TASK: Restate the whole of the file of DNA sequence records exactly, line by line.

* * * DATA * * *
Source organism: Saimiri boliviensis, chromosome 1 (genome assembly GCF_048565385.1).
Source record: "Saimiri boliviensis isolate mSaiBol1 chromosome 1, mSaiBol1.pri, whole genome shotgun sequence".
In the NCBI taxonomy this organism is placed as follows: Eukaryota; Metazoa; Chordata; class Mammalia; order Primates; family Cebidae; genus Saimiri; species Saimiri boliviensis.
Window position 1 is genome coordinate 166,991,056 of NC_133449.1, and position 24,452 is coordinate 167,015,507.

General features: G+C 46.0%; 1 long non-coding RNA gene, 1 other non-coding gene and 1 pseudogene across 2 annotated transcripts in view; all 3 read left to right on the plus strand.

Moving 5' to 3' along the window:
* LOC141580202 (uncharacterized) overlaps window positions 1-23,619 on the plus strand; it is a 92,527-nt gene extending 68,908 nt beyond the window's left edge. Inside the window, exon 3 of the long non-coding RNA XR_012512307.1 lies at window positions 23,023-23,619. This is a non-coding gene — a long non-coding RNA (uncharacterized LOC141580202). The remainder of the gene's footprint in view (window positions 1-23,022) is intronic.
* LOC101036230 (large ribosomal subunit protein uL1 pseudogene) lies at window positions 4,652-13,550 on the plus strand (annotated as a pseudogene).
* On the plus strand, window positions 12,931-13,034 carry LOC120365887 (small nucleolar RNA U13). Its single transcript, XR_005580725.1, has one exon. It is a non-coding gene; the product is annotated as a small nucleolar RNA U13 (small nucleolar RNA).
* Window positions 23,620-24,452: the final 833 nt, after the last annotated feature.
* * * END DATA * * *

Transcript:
Source organism: Saimiri boliviensis, chromosome 1 (genome assembly GCF_048565385.1).
Source record: "Saimiri boliviensis isolate mSaiBol1 chromosome 1, mSaiBol1.pri, whole genome shotgun sequence".
In the NCBI taxonomy this organism is placed as follows: Eukaryota; Metazoa; Chordata; class Mammalia; order Primates; family Cebidae; genus Saimiri; species Saimiri boliviensis.
Window position 1 is genome coordinate 166,991,056 of NC_133449.1, and position 24,452 is coordinate 167,015,507.

General features: G+C 46.0%; 1 long non-coding RNA gene, 1 other non-coding gene and 1 pseudogene across 2 annotated transcripts in view; all 3 read left to right on the plus strand.

Moving 5' to 3' along the window:
* LOC141580202 (uncharacterized) overlaps window positions 1-23,619 on the plus strand; it is a 92,527-nt gene extending 68,908 nt beyond the window's left edge. Inside the window, exon 3 of the long non-coding RNA XR_012512307.1 lies at window positions 23,023-23,619. This is a non-coding gene — a long non-coding RNA (uncharacterized LOC141580202). The remainder of the gene's footprint in view (window positions 1-23,022) is intronic.
* LOC101036230 (large ribosomal subunit protein uL1 pseudogene) lies at window positions 4,652-13,550 on the plus strand (annotated as a pseudogene).
* On the plus strand, window positions 12,931-13,034 carry LOC120365887 (small nucleolar RNA U13). Its single transcript, XR_005580725.1, has one exon. It is a non-coding gene; the product is annotated as a small nucleolar RNA U13 (small nucleolar RNA).
* Window positions 23,620-24,452: the final 833 nt, after the last annotated feature.